Multiple mating in a lekking bird: why do peahens mate with more than one male and with the same male more than once?
There is competition amongst females for access to preferred males and that dominant females try to monopolise these males by repeatedly engaging them in courtship interactions, suggesting that female may gain directly from mate choice in a species where males contribute nothing but gametes to their offspring. Expand
Peahens lay more eggs for peacocks with larger trains
It is found that peahens randomly mated to males that vary in the degree of ornament produce more eggs for those peacocks with more elaborate trains, and the possibility that this difference arises as a result of difference between males in their ability to fertilize eggs is found to be unfounded. Expand


Age‐advertisement and the evolution of the peacock's train
The blue peafowl is an appropriate species to investigate the former question of female preference for male ornaments, as it is intensely sexually dimorphic and almost invariably referred to in discussions on female choice and the evolution of sexual dimorphism. Expand
Female choice selects for a viability-based male trait in pheasants
The first experimental field data is presented showing that female pheasants select mates on the basis of male spur length and that female mate choice correlates with female reproductive success. Expand
Choosy females and correlates of male age
It is argued that (a) male age may be an indicator of fitness with older males having a higher average fitness than young males, (b) the size and complexity of many male ornaments and weapons are positively correlated with age, and (c) Mutations increasing size or complexity of the age-dependent ornament increases. Expand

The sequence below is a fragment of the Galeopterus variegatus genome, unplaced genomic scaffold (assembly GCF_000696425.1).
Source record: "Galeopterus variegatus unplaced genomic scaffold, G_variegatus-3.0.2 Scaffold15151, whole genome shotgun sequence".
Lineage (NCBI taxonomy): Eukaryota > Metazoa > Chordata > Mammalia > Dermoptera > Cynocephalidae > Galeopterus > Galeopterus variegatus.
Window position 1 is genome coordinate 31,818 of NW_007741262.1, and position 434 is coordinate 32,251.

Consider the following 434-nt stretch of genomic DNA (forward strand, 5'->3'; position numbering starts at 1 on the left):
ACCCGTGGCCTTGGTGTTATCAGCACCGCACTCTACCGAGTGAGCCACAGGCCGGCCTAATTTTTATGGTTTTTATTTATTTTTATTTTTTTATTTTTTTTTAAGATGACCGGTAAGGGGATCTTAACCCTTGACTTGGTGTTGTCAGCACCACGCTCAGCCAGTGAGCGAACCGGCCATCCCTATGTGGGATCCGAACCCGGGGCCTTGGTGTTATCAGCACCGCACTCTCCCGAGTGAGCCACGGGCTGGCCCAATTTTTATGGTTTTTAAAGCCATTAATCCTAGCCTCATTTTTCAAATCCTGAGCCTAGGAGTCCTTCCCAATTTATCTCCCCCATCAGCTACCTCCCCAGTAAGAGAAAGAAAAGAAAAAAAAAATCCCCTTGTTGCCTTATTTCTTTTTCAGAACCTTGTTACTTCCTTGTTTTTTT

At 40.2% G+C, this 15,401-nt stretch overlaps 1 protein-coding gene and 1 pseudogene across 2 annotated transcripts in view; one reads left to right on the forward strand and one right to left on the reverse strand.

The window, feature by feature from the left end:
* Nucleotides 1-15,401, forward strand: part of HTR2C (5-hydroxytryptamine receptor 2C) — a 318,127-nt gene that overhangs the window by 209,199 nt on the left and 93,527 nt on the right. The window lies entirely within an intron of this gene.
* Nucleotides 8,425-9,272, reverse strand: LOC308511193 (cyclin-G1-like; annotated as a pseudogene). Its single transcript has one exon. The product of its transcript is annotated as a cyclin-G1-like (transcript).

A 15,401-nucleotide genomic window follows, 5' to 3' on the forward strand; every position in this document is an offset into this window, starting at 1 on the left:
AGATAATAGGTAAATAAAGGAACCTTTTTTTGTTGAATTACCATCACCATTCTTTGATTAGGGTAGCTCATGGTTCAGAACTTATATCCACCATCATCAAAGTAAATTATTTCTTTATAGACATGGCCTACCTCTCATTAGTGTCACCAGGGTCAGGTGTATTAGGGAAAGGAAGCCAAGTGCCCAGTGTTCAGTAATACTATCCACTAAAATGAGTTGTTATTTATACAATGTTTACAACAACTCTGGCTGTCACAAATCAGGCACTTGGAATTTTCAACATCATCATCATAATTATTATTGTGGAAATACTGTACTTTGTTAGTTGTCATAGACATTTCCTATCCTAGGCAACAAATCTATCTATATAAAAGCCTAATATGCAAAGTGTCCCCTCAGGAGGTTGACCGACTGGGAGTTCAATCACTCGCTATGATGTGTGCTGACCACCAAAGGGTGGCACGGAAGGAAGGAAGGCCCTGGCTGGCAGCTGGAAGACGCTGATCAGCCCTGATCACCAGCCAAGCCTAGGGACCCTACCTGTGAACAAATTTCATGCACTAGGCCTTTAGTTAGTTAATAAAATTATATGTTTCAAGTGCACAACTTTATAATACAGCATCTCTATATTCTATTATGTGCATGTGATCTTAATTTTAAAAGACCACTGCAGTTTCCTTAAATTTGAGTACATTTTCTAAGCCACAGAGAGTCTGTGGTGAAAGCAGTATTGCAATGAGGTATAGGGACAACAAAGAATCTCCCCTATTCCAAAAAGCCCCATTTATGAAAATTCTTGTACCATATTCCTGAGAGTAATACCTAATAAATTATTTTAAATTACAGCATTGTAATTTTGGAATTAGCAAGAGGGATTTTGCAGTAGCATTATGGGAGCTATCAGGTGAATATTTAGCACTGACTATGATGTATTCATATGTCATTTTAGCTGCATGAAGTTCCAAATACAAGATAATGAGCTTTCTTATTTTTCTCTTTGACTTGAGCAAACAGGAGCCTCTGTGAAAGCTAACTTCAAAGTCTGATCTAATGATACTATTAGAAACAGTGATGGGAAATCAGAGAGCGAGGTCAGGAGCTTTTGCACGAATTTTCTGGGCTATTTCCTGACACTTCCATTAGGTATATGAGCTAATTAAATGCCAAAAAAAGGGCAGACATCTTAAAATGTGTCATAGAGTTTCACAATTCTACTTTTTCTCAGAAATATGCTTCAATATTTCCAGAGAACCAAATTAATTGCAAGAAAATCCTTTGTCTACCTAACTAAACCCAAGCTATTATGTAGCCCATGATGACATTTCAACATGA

Female choice selects for extreme tail length in a widowbird
It is reported here that males in which the tail was experimentally elongated showed higher mating success than males having normal or reduced tails: males with shortened tails held their territories as long as did other males. Expand
Courtship Disruption Modifies Mate Choice in a Lek-Breeding Bird
Disruption in this rain forest species caused females to modify their courtship and mating patterns, and males that used intense and persistent disruption received a disproportionate share of this redirected mate choice. Expand
The social organization of feral peafowl
Peafowl are usually reported to have a mating system based on harem defence by adult males, but in a small feral population near Oxford, males defended small numbers of chicks in a single enclosure. Expand
The Descent of Man, and Selection in Relation to Sex
Part II. Sexual Selection (continued): 12. Secondary sexual characters of fishes, amphibians and reptiles 13. Secondary sexual characters of birds 14. Birds (continued) 15. Birds (continued) 16.Expand
Territoriality and non-random mating in sage grouse
A emergency fire escape window exit means to be mounted to a wall of a building below a window, or attached in combination with a window or a door. A platform is pivotally mounted to the door, windowExpand
Lekking in Florence